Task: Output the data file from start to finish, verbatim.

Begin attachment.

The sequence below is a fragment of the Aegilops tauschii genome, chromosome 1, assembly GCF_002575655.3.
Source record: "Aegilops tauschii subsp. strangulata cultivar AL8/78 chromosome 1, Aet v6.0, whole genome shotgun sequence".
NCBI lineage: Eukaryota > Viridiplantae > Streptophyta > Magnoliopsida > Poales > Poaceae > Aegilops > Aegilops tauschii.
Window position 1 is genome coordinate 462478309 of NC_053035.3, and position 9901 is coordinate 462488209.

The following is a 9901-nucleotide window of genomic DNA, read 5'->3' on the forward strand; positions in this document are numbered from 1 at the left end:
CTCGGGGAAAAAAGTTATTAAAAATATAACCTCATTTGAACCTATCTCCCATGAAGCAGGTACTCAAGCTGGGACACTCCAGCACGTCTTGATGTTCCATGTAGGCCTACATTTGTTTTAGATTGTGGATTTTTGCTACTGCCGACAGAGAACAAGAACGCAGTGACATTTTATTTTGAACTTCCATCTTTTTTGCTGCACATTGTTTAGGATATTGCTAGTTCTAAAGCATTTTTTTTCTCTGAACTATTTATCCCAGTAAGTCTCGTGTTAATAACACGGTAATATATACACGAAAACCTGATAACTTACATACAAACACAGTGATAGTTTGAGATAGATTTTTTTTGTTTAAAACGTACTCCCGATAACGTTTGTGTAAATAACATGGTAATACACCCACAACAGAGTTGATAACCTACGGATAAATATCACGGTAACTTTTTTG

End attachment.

The sequence below is a fragment of the Aegilops tauschii genome, chromosome 1, assembly GCF_002575655.3.
Source record: "Aegilops tauschii subsp. strangulata cultivar AL8/78 chromosome 1, Aet v6.0, whole genome shotgun sequence".
NCBI lineage: Eukaryota > Viridiplantae > Streptophyta > Magnoliopsida > Poales > Poaceae > Aegilops > Aegilops tauschii.
Window position 1 is genome coordinate 462478309 of NC_053035.3, and position 9901 is coordinate 462488209.

The following is a 9901-nucleotide window of genomic DNA, read 5'->3' on the forward strand; positions in this document are numbered from 1 at the left end:
CTCGGGGAAAAAAGTTATTAAAAATATAACCTCATTTGAACCTATCTCCCATGAAGCAGGTACTCAAGCTGGGACACTCCAGCACGTCTTGATGTTCCATGTAGGCCTACATTTGTTTTAGATTGTGGATTTTTGCTACTGCCGACAGAGAACAAGAACGCAGTGACATTTTATTTTGAACTTCCATCTTTTTTGCTGCACATTGTTTAGGATATTGCTAGTTCTAAAGCATTTTTTTTCTCTGAACTATTTATCCCAGTAAGTCTCGTGTTAATAACACGGTAATATATACACGAAAACCTGATAACTTACATACAAACACAGTGATAGTTTGAGATAGATTTTTTTTGTTTAAAACGTACTCCCGATAACGTTTGTGTAAATAACATGGTAATACACCCACAACAGAGTTGATAACCTACGGATAAATATCACGGTAACTTTTTTG